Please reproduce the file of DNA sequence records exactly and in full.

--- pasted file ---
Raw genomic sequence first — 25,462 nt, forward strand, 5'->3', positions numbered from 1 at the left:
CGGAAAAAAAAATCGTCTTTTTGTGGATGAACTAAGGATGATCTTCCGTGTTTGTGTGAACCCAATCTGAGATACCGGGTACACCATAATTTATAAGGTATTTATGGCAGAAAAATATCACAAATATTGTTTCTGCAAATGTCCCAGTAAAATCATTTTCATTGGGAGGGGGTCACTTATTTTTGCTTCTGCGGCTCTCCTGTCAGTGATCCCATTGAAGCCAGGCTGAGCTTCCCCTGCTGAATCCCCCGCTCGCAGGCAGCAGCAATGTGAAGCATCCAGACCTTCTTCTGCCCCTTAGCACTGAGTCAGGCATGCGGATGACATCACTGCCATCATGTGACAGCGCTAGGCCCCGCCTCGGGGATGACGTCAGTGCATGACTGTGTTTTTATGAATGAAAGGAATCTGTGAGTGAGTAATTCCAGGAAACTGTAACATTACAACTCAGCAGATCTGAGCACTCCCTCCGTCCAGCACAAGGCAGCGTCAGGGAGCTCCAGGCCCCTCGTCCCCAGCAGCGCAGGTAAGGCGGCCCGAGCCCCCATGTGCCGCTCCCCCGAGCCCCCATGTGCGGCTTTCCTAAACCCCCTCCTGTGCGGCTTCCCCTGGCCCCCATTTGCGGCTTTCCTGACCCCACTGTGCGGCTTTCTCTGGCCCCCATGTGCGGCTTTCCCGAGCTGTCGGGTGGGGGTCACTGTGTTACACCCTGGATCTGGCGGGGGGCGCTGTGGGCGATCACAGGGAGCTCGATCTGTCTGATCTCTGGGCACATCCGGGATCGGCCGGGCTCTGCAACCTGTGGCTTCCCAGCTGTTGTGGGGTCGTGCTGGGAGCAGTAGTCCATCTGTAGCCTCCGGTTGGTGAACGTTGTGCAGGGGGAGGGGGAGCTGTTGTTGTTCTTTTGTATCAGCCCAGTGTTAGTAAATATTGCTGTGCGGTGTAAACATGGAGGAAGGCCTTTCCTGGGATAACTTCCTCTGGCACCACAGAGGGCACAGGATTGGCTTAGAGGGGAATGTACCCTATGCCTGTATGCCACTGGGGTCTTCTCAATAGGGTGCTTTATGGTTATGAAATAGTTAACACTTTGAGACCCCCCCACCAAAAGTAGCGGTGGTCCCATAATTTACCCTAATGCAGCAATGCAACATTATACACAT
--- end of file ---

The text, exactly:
Raw genomic sequence first — 25,462 nt, forward strand, 5'->3', positions numbered from 1 at the left:
CGGAAAAAAAAATCGTCTTTTTGTGGATGAACTAAGGATGATCTTCCGTGTTTGTGTGAACCCAATCTGAGATACCGGGTACACCATAATTTATAAGGTATTTATGGCAGAAAAATATCACAAATATTGTTTCTGCAAATGTCCCAGTAAAATCATTTTCATTGGGAGGGGGTCACTTATTTTTGCTTCTGCGGCTCTCCTGTCAGTGATCCCATTGAAGCCAGGCTGAGCTTCCCCTGCTGAATCCCCCGCTCGCAGGCAGCAGCAATGTGAAGCATCCAGACCTTCTTCTGCCCCTTAGCACTGAGTCAGGCATGCGGATGACATCACTGCCATCATGTGACAGCGCTAGGCCCCGCCTCGGGGATGACGTCAGTGCATGACTGTGTTTTTATGAATGAAAGGAATCTGTGAGTGAGTAATTCCAGGAAACTGTAACATTACAACTCAGCAGATCTGAGCACTCCCTCCGTCCAGCACAAGGCAGCGTCAGGGAGCTCCAGGCCCCTCGTCCCCAGCAGCGCAGGTAAGGCGGCCCGAGCCCCCATGTGCCGCTCCCCCGAGCCCCCATGTGCGGCTTTCCTAAACCCCCTCCTGTGCGGCTTCCCCTGGCCCCCATTTGCGGCTTTCCTGACCCCACTGTGCGGCTTTCTCTGGCCCCCATGTGCGGCTTTCCCGAGCTGTCGGGTGGGGGTCACTGTGTTACACCCTGGATCTGGCGGGGGGCGCTGTGGGCGATCACAGGGAGCTCGATCTGTCTGATCTCTGGGCACATCCGGGATCGGCCGGGCTCTGCAACCTGTGGCTTCCCAGCTGTTGTGGGGTCGTGCTGGGAGCAGTAGTCCATCTGTAGCCTCCGGTTGGTGAACGTTGTGCAGGGGGAGGGGGAGCTGTTGTTGTTCTTTTGTATCAGCCCAGTGTTAGTAAATATTGCTGTGCGGTGTAAACATGGAGGAAGGCCTTTCCTGGGATAACTTCCTCTGGCACCACAGAGGGCACAGGATTGGCTTAGAGGGGAATGTACCCTATGCCTGTATGCCACTGGGGTCTTCTCAATAGGGTGCTTTATGGTTATGAAATAGTTAACACTTTGAGACCCCCCCACCAAAAGTAGCGGTGGTCCCATAATTTACCCTAATGCAGCAATGCAACATTATACACAT